Joint Committees

Joint Committees are committees that are made up of both MPs and Lords, and the members of each House work together to examine issues. Joint Committees operate like Select Committees and may conduct an ongoing examination of a particular area, such as gambling or stem cell research, or they may study specific matters, for example House of Lords reform.

Two Joint Committees are set up on a permanent basis, the Joint Committee on Human Rights, which considers human rights issues in the UK, and the Joint Committee on Statutory Instruments, which meets to scrutinise delegated legislation.

From early 2013, I have served on the Joint Committee on Human Rights, which looks at all proposed legislation before both Houses in the context of their compatibility or otherwise with the European Convention on Human Rights. It also undertakes post legislative scrutiny of a number of pieces of legislation.

As a member of the Joint Committee on Statutory Instruments, I have been able to scrutinise this form of legislation. Statutory Instruments (SIs) allow the provisions of an Act of Parliament to be subsequently brought into force or altered without Parliament having to pass a new Act. They are also referred to as secondary, delegated or subordinate legislation. I served on this committee from 2010 to 2013.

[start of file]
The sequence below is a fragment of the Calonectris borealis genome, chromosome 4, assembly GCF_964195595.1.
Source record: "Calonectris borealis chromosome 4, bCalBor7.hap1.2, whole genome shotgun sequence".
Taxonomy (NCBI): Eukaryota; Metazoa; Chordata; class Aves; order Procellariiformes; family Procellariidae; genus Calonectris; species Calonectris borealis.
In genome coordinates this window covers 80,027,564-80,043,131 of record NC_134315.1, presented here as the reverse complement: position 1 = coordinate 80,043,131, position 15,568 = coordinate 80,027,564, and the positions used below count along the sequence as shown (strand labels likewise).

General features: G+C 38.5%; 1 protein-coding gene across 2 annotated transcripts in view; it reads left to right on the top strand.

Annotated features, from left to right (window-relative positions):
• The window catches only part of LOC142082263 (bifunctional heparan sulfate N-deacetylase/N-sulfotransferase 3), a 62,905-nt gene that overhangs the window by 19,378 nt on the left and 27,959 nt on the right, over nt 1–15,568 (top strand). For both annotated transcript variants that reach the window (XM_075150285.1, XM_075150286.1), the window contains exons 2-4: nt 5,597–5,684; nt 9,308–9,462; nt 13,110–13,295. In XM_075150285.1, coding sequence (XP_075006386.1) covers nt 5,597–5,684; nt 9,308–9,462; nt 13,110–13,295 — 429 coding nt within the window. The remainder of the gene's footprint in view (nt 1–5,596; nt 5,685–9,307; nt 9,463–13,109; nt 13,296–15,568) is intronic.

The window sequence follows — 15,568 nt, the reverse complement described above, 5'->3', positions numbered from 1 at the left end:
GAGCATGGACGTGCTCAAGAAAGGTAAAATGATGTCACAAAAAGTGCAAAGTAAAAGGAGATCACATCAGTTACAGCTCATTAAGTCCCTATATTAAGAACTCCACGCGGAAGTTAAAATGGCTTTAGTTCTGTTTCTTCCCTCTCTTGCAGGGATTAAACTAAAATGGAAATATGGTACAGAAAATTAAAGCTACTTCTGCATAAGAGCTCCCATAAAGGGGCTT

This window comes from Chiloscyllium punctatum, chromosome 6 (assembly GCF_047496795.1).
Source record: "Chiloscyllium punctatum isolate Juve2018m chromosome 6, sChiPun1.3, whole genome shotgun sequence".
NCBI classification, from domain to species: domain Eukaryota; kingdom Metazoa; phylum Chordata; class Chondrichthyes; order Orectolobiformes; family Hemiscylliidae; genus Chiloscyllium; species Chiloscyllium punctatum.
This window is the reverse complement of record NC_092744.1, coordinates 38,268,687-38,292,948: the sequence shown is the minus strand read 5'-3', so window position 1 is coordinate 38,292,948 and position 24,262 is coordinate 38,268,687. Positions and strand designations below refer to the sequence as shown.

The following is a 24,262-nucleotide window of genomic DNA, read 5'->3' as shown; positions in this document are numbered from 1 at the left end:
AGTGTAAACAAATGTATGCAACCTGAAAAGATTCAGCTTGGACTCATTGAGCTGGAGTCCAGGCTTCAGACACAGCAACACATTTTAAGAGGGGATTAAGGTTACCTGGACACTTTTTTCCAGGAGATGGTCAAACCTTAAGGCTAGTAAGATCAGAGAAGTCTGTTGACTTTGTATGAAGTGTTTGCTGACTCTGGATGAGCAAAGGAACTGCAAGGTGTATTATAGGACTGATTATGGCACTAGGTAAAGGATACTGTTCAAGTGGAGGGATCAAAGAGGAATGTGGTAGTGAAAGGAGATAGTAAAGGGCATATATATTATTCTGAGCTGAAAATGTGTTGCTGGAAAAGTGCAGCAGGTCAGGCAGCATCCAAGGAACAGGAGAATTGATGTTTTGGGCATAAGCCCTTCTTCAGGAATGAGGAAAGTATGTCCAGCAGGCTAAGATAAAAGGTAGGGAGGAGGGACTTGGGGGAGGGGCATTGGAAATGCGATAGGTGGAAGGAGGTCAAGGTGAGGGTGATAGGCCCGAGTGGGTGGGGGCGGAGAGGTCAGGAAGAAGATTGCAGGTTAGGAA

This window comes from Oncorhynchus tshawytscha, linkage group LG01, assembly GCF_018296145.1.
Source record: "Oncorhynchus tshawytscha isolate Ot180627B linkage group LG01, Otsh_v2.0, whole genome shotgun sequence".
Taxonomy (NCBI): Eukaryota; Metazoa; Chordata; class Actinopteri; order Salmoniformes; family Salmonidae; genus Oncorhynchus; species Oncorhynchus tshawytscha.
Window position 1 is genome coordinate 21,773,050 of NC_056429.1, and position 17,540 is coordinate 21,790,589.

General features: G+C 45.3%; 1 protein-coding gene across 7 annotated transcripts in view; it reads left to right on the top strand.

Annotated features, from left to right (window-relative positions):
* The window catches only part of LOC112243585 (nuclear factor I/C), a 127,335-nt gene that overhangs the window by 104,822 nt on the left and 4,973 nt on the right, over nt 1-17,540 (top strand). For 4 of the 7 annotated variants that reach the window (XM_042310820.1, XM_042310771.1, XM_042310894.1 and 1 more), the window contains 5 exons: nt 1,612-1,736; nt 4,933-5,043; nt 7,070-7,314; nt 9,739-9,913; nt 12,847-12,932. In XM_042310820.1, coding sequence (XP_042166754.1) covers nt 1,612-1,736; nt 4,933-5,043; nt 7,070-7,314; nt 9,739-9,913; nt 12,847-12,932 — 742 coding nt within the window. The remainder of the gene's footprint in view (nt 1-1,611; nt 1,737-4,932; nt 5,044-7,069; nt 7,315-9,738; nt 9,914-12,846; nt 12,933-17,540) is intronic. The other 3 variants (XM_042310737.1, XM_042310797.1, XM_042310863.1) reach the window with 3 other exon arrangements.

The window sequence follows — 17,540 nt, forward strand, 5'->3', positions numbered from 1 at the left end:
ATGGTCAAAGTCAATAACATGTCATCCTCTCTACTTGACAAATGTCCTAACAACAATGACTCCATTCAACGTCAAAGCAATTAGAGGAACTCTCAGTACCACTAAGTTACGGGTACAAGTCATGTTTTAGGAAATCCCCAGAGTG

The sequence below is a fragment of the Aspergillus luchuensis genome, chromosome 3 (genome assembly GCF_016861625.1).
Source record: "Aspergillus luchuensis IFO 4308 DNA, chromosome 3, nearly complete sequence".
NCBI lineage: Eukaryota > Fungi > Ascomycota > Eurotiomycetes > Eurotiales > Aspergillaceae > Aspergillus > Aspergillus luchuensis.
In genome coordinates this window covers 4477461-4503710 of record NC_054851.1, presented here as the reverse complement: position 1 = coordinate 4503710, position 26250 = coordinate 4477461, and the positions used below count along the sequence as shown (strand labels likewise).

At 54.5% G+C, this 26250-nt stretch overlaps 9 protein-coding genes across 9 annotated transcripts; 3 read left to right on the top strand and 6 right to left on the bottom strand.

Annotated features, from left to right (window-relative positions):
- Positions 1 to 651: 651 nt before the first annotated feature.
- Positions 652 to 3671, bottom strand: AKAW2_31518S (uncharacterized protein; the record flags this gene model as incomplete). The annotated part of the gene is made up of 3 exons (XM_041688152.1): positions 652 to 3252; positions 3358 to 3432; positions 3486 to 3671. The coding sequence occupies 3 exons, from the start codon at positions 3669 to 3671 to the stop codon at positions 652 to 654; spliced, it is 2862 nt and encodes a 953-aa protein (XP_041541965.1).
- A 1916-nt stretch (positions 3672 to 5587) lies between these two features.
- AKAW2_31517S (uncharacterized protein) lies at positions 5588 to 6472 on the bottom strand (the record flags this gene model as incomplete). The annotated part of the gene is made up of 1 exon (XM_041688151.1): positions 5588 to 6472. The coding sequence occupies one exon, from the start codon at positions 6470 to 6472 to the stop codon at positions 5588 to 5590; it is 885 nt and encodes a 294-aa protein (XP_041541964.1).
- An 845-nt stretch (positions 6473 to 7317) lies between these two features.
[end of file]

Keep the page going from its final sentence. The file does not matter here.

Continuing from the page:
During this term, I have been on the Joint Committee on the Consolidation of Bills in relation to the Charities Bill. This Committee considers Bills which bring together a number of existing Acts of Parliament on the same subject into one Act without amending the law, although they occasionally contain minor corrections and improvements.

From 2011 to 2012, I had the privilege to be a member of the Joint Committee on Privacy and Injunctions. This Committee was created in response to concerns about the use of super-injunctions and the phone-hacking scandal to investigate how the statutory and common law on privacy and the use of anonymity injunctions and super-injunctions has operated in practice. It considered how best to strike the balance between privacy and freedom of expression, in particular how best to determine whether there is a public interest in material concerning people’s private and family life. In addition it also covered issues relating to the enforcement of anonymity injunctions and super-injunctions, including the internet, cross-border jurisdiction within the United Kingdom, parliamentary privilege and the rule of law, as well as issues relating to media regulation in this context, including the role of the Press Complaints Commission and the Office of Communications (OFCOM).